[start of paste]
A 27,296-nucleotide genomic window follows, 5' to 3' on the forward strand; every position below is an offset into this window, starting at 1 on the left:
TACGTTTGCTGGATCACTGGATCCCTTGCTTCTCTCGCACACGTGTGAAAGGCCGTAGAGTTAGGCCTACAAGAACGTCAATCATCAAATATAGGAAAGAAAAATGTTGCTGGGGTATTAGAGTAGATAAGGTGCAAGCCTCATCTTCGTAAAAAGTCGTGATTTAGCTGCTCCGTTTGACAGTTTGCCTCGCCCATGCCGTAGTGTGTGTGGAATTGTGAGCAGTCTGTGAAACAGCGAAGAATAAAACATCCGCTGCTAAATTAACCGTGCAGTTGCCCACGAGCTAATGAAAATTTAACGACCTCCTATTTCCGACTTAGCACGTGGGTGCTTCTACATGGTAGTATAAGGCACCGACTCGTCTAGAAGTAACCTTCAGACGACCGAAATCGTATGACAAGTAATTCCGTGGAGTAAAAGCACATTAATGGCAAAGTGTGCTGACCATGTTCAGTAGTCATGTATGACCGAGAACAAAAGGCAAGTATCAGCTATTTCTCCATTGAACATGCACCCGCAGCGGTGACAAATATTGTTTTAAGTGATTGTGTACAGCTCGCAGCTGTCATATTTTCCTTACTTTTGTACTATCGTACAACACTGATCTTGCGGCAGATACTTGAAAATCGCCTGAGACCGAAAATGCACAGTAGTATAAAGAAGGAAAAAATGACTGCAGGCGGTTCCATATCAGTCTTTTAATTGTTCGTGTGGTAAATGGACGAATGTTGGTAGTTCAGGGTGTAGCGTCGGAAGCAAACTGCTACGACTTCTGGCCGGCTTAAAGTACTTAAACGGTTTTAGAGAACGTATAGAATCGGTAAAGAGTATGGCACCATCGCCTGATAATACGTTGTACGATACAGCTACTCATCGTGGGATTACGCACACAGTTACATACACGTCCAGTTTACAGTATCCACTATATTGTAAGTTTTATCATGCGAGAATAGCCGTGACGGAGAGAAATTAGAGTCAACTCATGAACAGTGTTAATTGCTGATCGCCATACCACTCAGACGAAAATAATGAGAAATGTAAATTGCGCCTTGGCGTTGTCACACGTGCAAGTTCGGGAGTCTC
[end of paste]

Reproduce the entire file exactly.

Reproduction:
A 27,296-nucleotide genomic window follows, 5' to 3' on the forward strand; every position below is an offset into this window, starting at 1 on the left:
TACGTTTGCTGGATCACTGGATCCCTTGCTTCTCTCGCACACGTGTGAAAGGCCGTAGAGTTAGGCCTACAAGAACGTCAATCATCAAATATAGGAAAGAAAAATGTTGCTGGGGTATTAGAGTAGATAAGGTGCAAGCCTCATCTTCGTAAAAAGTCGTGATTTAGCTGCTCCGTTTGACAGTTTGCCTCGCCCATGCCGTAGTGTGTGTGGAATTGTGAGCAGTCTGTGAAACAGCGAAGAATAAAACATCCGCTGCTAAATTAACCGTGCAGTTGCCCACGAGCTAATGAAAATTTAACGACCTCCTATTTCCGACTTAGCACGTGGGTGCTTCTACATGGTAGTATAAGGCACCGACTCGTCTAGAAGTAACCTTCAGACGACCGAAATCGTATGACAAGTAATTCCGTGGAGTAAAAGCACATTAATGGCAAAGTGTGCTGACCATGTTCAGTAGTCATGTATGACCGAGAACAAAAGGCAAGTATCAGCTATTTCTCCATTGAACATGCACCCGCAGCGGTGACAAATATTGTTTTAAGTGATTGTGTACAGCTCGCAGCTGTCATATTTTCCTTACTTTTGTACTATCGTACAACACTGATCTTGCGGCAGATACTTGAAAATCGCCTGAGACCGAAAATGCACAGTAGTATAAAGAAGGAAAAAATGACTGCAGGCGGTTCCATATCAGTCTTTTAATTGTTCGTGTGGTAAATGGACGAATGTTGGTAGTTCAGGGTGTAGCGTCGGAAGCAAACTGCTACGACTTCTGGCCGGCTTAAAGTACTTAAACGGTTTTAGAGAACGTATAGAATCGGTAAAGAGTATGGCACCATCGCCTGATAATACGTTGTACGATACAGCTACTCATCGTGGGATTACGCACACAGTTACATACACGTCCAGTTTACAGTATCCACTATATTGTAAGTTTTATCATGCGAGAATAGCCGTGACGGAGAGAAATTAGAGTCAACTCATGAACAGTGTTAATTGCTGATCGCCATACCACTCAGACGAAAATAATGAGAAATGTAAATTGCGCCTTGGCGTTGTCACACGTGCAAGTTCGGGAGTCTC